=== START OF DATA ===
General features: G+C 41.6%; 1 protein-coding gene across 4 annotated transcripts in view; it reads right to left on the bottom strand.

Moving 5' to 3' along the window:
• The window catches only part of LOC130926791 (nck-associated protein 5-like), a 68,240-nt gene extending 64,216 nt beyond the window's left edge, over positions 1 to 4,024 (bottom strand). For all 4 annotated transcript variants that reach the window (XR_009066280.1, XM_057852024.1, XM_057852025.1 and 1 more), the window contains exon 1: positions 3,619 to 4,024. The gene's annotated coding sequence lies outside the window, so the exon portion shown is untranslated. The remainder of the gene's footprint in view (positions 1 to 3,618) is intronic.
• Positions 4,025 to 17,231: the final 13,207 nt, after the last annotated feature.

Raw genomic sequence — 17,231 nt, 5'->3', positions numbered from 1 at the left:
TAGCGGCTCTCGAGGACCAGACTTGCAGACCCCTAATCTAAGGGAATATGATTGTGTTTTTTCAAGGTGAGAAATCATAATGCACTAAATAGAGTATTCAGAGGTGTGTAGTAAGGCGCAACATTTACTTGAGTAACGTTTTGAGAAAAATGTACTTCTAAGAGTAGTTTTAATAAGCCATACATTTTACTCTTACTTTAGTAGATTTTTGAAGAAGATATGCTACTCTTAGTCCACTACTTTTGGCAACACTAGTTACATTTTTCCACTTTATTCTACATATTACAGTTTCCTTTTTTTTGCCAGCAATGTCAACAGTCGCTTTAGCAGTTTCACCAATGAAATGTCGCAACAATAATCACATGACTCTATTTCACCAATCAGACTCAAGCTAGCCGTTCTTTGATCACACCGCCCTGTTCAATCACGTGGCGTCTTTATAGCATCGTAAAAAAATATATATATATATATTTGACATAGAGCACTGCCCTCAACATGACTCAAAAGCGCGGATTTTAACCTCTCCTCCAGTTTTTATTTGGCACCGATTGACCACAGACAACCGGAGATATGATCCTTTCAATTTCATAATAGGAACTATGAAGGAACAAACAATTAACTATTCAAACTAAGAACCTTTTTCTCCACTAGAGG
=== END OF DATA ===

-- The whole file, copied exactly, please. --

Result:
General features: G+C 41.6%; 1 protein-coding gene across 4 annotated transcripts in view; it reads right to left on the bottom strand.

Moving 5' to 3' along the window:
• The window catches only part of LOC130926791 (nck-associated protein 5-like), a 68,240-nt gene extending 64,216 nt beyond the window's left edge, over positions 1 to 4,024 (bottom strand). For all 4 annotated transcript variants that reach the window (XR_009066280.1, XM_057852024.1, XM_057852025.1 and 1 more), the window contains exon 1: positions 3,619 to 4,024. The gene's annotated coding sequence lies outside the window, so the exon portion shown is untranslated. The remainder of the gene's footprint in view (positions 1 to 3,618) is intronic.
• Positions 4,025 to 17,231: the final 13,207 nt, after the last annotated feature.

Raw genomic sequence — 17,231 nt, 5'->3', positions numbered from 1 at the left:
TAGCGGCTCTCGAGGACCAGACTTGCAGACCCCTAATCTAAGGGAATATGATTGTGTTTTTTCAAGGTGAGAAATCATAATGCACTAAATAGAGTATTCAGAGGTGTGTAGTAAGGCGCAACATTTACTTGAGTAACGTTTTGAGAAAAATGTACTTCTAAGAGTAGTTTTAATAAGCCATACATTTTACTCTTACTTTAGTAGATTTTTGAAGAAGATATGCTACTCTTAGTCCACTACTTTTGGCAACACTAGTTACATTTTTCCACTTTATTCTACATATTACAGTTTCCTTTTTTTTGCCAGCAATGTCAACAGTCGCTTTAGCAGTTTCACCAATGAAATGTCGCAACAATAATCACATGACTCTATTTCACCAATCAGACTCAAGCTAGCCGTTCTTTGATCACACCGCCCTGTTCAATCACGTGGCGTCTTTATAGCATCGTAAAAAAATATATATATATATATTTGACATAGAGCACTGCCCTCAACATGACTCAAAAGCGCGGATTTTAACCTCTCCTCCAGTTTTTATTTGGCACCGATTGACCACAGACAACCGGAGATATGATCCTTTCAATTTCATAATAGGAACTATGAAGGAACAAACAATTAACTATTCAAACTAAGAACCTTTTTCTCCACTAGAGG